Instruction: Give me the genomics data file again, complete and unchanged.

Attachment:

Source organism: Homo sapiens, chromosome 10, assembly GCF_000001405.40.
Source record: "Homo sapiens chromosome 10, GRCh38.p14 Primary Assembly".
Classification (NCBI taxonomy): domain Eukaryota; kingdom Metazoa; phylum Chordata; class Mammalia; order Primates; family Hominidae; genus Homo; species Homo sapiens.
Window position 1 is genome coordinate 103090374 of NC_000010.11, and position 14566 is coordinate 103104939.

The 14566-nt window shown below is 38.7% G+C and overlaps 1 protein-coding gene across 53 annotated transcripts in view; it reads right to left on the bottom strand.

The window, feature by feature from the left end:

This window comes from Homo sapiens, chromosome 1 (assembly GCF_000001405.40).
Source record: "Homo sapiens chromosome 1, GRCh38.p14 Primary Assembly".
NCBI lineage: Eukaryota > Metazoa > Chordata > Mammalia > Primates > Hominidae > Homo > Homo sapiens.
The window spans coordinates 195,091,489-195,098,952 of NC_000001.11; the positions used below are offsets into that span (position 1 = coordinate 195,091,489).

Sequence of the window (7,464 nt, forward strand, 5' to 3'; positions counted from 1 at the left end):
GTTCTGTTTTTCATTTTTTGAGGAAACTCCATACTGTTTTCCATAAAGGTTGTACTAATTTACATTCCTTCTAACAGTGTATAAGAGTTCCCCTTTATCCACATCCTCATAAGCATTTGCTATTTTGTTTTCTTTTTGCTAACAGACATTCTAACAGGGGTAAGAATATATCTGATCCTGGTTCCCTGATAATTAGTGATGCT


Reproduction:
Source organism: Homo sapiens, chromosome 10, assembly GCF_000001405.40.
Source record: "Homo sapiens chromosome 10, GRCh38.p14 Primary Assembly".
Classification (NCBI taxonomy): domain Eukaryota; kingdom Metazoa; phylum Chordata; class Mammalia; order Primates; family Hominidae; genus Homo; species Homo sapiens.
Window position 1 is genome coordinate 103090374 of NC_000010.11, and position 14566 is coordinate 103104939.

The 14566-nt window shown below is 38.7% G+C and overlaps 1 protein-coding gene across 53 annotated transcripts in view; it reads right to left on the bottom strand.

The window, feature by feature from the left end:

This window comes from Homo sapiens, chromosome 1 (assembly GCF_000001405.40).
Source record: "Homo sapiens chromosome 1, GRCh38.p14 Primary Assembly".
NCBI lineage: Eukaryota > Metazoa > Chordata > Mammalia > Primates > Hominidae > Homo > Homo sapiens.
The window spans coordinates 195,091,489-195,098,952 of NC_000001.11; the positions used below are offsets into that span (position 1 = coordinate 195,091,489).

Sequence of the window (7,464 nt, forward strand, 5' to 3'; positions counted from 1 at the left end):
GTTCTGTTTTTCATTTTTTGAGGAAACTCCATACTGTTTTCCATAAAGGTTGTACTAATTTACATTCCTTCTAACAGTGTATAAGAGTTCCCCTTTATCCACATCCTCATAAGCATTTGCTATTTTGTTTTCTTTTTGCTAACAGACATTCTAACAGGGGTAAGAATATATCTGATCCTGGTTCCCTGATAATTAGTGATGCT